"It is time for members of the General Assembly to sit down with the Governor to find common ground and pass a balanced budget so we can fund our critical priorities," Munger said.

Morrison Speaks to Hoffman Estates Chamber
On Friday I had the pleasure of speaking to about 50 members of the Hoffman Estates Chamber of Commerce. Along with State Representative Michelle Mussman, we updated the group of business leaders on topics ranging from the budget impasse, to tax policy, the Rauner Turnaround Plan, and the business and economic climate. Hoffman Estates Mayor Bill McLeod moderated the successful event, which was held at Alexian Brothers Women and Children’s Hospital.

Other States Besides Illinois have also not Passed a Working Budget for Current Fiscal Year
States operating as of Monday, September 14, without a twelve-month budget include Alabama, Illinois, New Hampshire, North Carolina, and Pennsylvania. Large, urbanized states such as Illinois and Pennsylvania are proving to be especially vulnerable to budget pressures, especially when the Governor’s office and the state legislature are in separate hands.

In both Illinois and Pennsylvania, Republicans have proposed significant reductions in State spending trajectories and the so-called “structural deficit,” and their proposals have been rejected by Democrats. Long-term spending pressures, especially in urbanized states, tend to be driven by Medicaid health care costs, pay and benefits for public-sector workers, and the costs of taking care of a chronologically older and slower-growing population demographic.

Morrison Visits Senior Art Fair in Palatine
I always enjoy spending time with seniors from the 54th District, and on Friday I had an opportunity to attend a traveling Art Fair at the Greencastle of Palatine, a senior assisted living facility. The quality of the art was very impressive and I look forward to visiting with the wonderful people from Greencastle again in the future.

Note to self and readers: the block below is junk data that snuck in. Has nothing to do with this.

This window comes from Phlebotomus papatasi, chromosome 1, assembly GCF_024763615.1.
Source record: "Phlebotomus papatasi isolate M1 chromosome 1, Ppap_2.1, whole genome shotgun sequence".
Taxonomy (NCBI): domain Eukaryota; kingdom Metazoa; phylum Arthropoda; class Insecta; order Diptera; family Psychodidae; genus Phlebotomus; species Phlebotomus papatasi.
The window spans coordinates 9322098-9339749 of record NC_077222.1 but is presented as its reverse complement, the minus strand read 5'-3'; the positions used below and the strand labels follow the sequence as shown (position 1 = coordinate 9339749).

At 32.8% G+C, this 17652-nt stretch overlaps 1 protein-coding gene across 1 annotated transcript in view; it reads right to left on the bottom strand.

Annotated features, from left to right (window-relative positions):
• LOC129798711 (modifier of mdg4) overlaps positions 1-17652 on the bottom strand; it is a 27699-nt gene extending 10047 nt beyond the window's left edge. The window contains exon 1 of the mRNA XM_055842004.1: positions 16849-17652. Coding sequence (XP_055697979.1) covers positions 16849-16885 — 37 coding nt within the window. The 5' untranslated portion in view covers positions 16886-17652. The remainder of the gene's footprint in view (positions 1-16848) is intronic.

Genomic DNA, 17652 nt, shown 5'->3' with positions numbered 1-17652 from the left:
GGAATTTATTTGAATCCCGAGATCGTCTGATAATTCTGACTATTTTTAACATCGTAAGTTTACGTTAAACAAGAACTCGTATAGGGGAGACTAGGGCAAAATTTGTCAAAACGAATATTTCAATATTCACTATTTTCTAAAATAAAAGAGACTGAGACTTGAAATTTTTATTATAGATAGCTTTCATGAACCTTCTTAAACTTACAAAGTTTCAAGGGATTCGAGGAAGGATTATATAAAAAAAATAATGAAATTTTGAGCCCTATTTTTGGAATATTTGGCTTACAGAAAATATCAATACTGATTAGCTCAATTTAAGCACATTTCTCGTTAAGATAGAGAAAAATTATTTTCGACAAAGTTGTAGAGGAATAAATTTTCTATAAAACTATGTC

Illinois Unemployment Rate Drops to 5.6%
The jobless percentage for August 2015 was down 0.2% from the July 2015 report of 5.8%. The decrease in the unemployment rate was not, however, accompanied by new job creation. Total nonfarm Illinois jobs remained flat at 5.92 million. The August jobless numbers were reported on Thursday, September 17.

Continued declines in the number of Illinoisans engaged in the production of tangible goods – mining, construction, and manufacturing - was matched by the continued creation of new jobs in financial activities and educational and health services. The number of Illinoisans employed in tangible-goods sectors declined by 4,200 from July to August 2015, and the number of Illinoisans employed in financial/educational/health care professional-service sectors increased by 5,000. These trends have been in place for some time.

Illinois unemployment remained significantly higher than the nationwide figure of 5.1%. In addition, many states adjacent to Illinois are reporting lower unemployment rates than the Prairie State. According to the federal Bureau of Labor Statistics, August 2015 unemployment rates were 4.6% in Indiana, 4.5% in Wisconsin, and 3.7% in Iowa.